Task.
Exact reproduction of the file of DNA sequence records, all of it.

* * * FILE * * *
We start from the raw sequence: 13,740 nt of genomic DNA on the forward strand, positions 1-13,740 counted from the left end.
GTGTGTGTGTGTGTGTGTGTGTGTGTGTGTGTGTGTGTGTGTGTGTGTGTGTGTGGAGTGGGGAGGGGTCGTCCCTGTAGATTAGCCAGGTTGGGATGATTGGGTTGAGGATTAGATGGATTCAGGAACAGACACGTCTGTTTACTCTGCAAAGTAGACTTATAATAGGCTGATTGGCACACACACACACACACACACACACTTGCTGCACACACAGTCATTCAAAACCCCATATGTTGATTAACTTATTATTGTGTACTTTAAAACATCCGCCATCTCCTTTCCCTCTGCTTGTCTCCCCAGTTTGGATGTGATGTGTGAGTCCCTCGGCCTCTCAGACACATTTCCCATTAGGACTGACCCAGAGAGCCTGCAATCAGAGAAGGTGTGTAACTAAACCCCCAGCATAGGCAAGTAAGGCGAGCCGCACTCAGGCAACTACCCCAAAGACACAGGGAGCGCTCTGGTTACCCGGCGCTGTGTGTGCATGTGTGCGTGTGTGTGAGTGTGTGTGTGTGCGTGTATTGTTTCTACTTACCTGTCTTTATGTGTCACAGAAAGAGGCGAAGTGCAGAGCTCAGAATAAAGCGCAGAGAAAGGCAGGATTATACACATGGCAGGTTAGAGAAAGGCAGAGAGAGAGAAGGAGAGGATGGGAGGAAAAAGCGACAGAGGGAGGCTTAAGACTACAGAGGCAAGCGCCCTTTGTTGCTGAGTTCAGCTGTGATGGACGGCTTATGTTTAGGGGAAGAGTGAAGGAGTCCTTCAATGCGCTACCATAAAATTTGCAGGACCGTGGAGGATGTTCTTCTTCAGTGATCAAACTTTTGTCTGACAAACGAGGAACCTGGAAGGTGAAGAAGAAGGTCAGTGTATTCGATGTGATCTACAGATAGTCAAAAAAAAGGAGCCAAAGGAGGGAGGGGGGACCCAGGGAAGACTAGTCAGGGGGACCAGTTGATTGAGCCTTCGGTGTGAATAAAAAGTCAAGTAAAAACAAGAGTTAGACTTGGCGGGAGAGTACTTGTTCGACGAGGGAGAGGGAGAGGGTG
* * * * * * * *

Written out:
We start from the raw sequence: 13,740 nt of genomic DNA on the forward strand, positions 1-13,740 counted from the left end.
GTGTGTGTGTGTGTGTGTGTGTGTGTGTGTGTGTGTGTGTGTGTGTGTGTGTGTGGAGTGGGGAGGGGTCGTCCCTGTAGATTAGCCAGGTTGGGATGATTGGGTTGAGGATTAGATGGATTCAGGAACAGACACGTCTGTTTACTCTGCAAAGTAGACTTATAATAGGCTGATTGGCACACACACACACACACACACACACTTGCTGCACACACAGTCATTCAAAACCCCATATGTTGATTAACTTATTATTGTGTACTTTAAAACATCCGCCATCTCCTTTCCCTCTGCTTGTCTCCCCAGTTTGGATGTGATGTGTGAGTCCCTCGGCCTCTCAGACACATTTCCCATTAGGACTGACCCAGAGAGCCTGCAATCAGAGAAGGTGTGTAACTAAACCCCCAGCATAGGCAAGTAAGGCGAGCCGCACTCAGGCAACTACCCCAAAGACACAGGGAGCGCTCTGGTTACCCGGCGCTGTGTGTGCATGTGTGCGTGTGTGTGAGTGTGTGTGTGTGCGTGTATTGTTTCTACTTACCTGTCTTTATGTGTCACAGAAAGAGGCGAAGTGCAGAGCTCAGAATAAAGCGCAGAGAAAGGCAGGATTATACACATGGCAGGTTAGAGAAAGGCAGAGAGAGAGAAGGAGAGGATGGGAGGAAAAAGCGACAGAGGGAGGCTTAAGACTACAGAGGCAAGCGCCCTTTGTTGCTGAGTTCAGCTGTGATGGACGGCTTATGTTTAGGGGAAGAGTGAAGGAGTCCTTCAATGCGCTACCATAAAATTTGCAGGACCGTGGAGGATGTTCTTCTTCAGTGATCAAACTTTTGTCTGACAAACGAGGAACCTGGAAGGTGAAGAAGAAGGTCAGTGTATTCGATGTGATCTACAGATAGTCAAAAAAAAGGAGCCAAAGGAGGGAGGGGGGACCCAGGGAAGACTAGTCAGGGGGACCAGTTGATTGAGCCTTCGGTGTGAATAAAAAGTCAAGTAAAAACAAGAGTTAGACTTGGCGGGAGAGTACTTGTTCGACGAGGGAGAGGGAGAGGGTG